On May 5, Roger Severino is the director of the Office for Civil rights in the Department of Health and Human Services, issued guidelines advising that it’s not sufficient for media or film crews to film patients even if they mask the patients’ identity. This presumably includes still photography. The prohibition is waived if each patient provides authorization first.

In other words, if you want to photograph an overwhelmed ICU, you must first get a signed HIPAA waiver from every patient in that ICU and you must also get them from anyone else whose Protected Health Information could be revealed. The implication is that the Trump administration is suppressing coverage of the pandemic at its ground zero–hospitals where the patients are suffering and dying.

Its case would be stronger if there were some internal communication that showed HHS specifically stating an intention to suppress coverage. It does not satisfy the headline’s statement that the Trump administration is suppressing media coverage. That doesn’t mean its not. Donald Trump’s disdain for any media coverage that doesn’t incessantly fawn over him is well-known.

The article points to a reality show called NY Med, starring Dr. Mehmet Oz, that showed a blurred-out patient in the emergency room who later died. The family later recognized his voice. The hospital, New York-Presbyterian Hospital, was later fined $2.2 million. By 2016, HHS had put the guidelines in place that Severino confirmed in his May 5 guidelines. But it dismisses this case because the images were shown on a reality, show, not news coverage.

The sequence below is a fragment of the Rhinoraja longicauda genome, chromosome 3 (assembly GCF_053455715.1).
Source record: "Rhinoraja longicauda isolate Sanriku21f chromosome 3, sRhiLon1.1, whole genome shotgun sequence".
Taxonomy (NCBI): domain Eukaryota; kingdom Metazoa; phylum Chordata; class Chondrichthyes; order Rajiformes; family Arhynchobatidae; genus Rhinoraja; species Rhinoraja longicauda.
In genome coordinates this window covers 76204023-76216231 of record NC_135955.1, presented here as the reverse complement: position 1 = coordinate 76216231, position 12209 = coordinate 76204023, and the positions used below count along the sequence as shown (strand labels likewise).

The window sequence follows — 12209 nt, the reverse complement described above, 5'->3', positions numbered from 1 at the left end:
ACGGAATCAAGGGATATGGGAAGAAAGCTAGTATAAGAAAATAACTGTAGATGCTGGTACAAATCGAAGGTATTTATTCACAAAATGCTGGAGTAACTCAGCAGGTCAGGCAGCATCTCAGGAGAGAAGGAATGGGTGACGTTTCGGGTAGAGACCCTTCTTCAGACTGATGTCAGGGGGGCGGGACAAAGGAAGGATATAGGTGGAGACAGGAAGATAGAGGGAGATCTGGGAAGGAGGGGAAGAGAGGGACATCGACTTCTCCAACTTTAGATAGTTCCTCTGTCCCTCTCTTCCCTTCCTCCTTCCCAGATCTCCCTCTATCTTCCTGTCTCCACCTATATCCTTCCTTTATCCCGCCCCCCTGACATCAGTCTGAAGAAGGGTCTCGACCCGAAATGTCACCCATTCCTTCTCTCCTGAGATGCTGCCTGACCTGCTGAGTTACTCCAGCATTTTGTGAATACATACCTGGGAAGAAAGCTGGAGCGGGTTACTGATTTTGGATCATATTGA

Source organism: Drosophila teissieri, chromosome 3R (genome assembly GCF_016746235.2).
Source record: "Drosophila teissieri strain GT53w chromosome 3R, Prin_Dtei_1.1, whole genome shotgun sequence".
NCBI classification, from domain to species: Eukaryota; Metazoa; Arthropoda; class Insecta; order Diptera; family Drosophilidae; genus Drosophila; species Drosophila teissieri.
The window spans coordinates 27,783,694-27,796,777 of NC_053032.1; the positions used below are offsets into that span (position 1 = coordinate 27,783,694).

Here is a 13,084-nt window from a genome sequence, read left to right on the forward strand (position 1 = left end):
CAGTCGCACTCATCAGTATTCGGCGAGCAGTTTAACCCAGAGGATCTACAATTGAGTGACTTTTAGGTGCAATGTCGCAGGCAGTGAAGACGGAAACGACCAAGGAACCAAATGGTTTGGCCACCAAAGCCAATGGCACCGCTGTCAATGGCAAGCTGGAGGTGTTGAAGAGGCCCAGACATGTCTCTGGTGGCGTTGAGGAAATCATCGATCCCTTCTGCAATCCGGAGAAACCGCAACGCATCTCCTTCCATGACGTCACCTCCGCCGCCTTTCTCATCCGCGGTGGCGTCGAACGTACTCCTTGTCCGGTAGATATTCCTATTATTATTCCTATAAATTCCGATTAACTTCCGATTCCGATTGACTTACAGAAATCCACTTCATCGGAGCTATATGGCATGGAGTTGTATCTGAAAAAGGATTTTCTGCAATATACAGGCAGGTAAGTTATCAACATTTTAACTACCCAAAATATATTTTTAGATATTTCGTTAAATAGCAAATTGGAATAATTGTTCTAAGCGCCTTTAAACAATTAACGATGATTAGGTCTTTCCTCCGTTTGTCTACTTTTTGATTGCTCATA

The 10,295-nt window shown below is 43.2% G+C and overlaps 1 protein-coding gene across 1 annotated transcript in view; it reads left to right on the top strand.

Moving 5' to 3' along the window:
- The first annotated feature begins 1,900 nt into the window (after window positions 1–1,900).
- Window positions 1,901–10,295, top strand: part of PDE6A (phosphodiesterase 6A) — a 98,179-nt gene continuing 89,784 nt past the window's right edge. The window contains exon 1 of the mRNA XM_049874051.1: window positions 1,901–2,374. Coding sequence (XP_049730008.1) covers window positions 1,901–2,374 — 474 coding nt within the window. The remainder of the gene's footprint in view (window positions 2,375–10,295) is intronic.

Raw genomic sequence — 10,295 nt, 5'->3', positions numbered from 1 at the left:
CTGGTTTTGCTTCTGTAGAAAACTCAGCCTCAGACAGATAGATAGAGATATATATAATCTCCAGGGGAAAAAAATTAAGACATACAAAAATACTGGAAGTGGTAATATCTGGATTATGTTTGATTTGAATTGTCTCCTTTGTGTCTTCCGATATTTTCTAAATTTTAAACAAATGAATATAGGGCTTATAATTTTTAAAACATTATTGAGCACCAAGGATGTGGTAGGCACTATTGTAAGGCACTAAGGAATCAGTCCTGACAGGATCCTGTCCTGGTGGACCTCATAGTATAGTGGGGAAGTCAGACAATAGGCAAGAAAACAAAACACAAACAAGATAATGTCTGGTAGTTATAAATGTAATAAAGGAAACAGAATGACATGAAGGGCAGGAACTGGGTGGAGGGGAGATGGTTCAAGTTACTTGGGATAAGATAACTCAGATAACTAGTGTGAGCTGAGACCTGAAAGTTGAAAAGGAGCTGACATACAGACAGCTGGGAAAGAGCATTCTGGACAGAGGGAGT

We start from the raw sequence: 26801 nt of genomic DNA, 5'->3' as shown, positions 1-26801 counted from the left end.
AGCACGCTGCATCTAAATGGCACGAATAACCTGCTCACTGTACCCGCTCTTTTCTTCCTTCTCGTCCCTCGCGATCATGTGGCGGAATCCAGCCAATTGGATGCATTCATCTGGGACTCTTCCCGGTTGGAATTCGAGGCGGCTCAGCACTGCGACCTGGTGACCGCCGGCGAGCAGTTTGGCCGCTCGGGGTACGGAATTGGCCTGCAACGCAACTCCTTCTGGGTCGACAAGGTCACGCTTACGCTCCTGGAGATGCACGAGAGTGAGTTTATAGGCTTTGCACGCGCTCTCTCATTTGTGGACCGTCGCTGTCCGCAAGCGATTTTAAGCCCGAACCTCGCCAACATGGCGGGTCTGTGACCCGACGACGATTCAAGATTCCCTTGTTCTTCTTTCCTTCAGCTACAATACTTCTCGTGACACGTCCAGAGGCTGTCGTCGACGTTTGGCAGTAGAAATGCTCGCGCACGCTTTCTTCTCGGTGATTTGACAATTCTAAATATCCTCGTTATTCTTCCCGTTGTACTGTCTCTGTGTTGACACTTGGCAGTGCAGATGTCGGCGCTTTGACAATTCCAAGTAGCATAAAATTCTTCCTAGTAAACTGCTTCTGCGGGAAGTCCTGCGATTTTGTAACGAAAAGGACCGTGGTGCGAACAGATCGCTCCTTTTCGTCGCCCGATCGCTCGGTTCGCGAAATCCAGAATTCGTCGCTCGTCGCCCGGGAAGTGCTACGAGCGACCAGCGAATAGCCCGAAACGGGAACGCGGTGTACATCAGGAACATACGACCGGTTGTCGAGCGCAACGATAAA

The Intercept re-enforces that distinction, asserting that journalist tend to be more responsible than Dr. Oz and company. It says that the Trump administration, through Severino’s guidance, is suppressing coverage that would make the administration look bad and change the public attitude toward how we handle Covid-19.

The article then quotes a number of medical personnel who want the pictures and the story out there. Given the stories of people dying of Covid while denying its existence, that makes sense.

The articles also points out the risk involved with potential for liability involving leaks of personal data. Anyone advising hospitals around risk would be hard pressed to allow that level of risk. By relaxing the guidelines, Mr. Severino could presumably reduce that risk, by making hospitals less responsible for sanctions should a breach occur.

There’s no question that pictures of the suffering from inside hospitals would add emotional impact to the stories of what happens. Most of the images so far have been of exhausted medical personnel with mask lines imprinted on their faces from wearing them while they worked.

But the concern over patient privacy isn’t trivial, either. No one knows what the long-term impact of Covid cases may be. It’s possible (not necessarily likely) that in a few years, residual effects of the disease could make a Covid patient less attractive as an employee. If that happens, and if information leaked through that could identify someone who was suffering in an ICU, that would harm that patient and create a liability for any facility that allowed that information out, innocuous as it might be.

As much as Dr. Oz slinking around ERs in New York City looking for real tragedy to make money on seems distasteful, given 2012 guidelines, blurring a patient but not masking his voice might seem reasonable. However, it caused pain for his family and cost the hospital more than $2 million.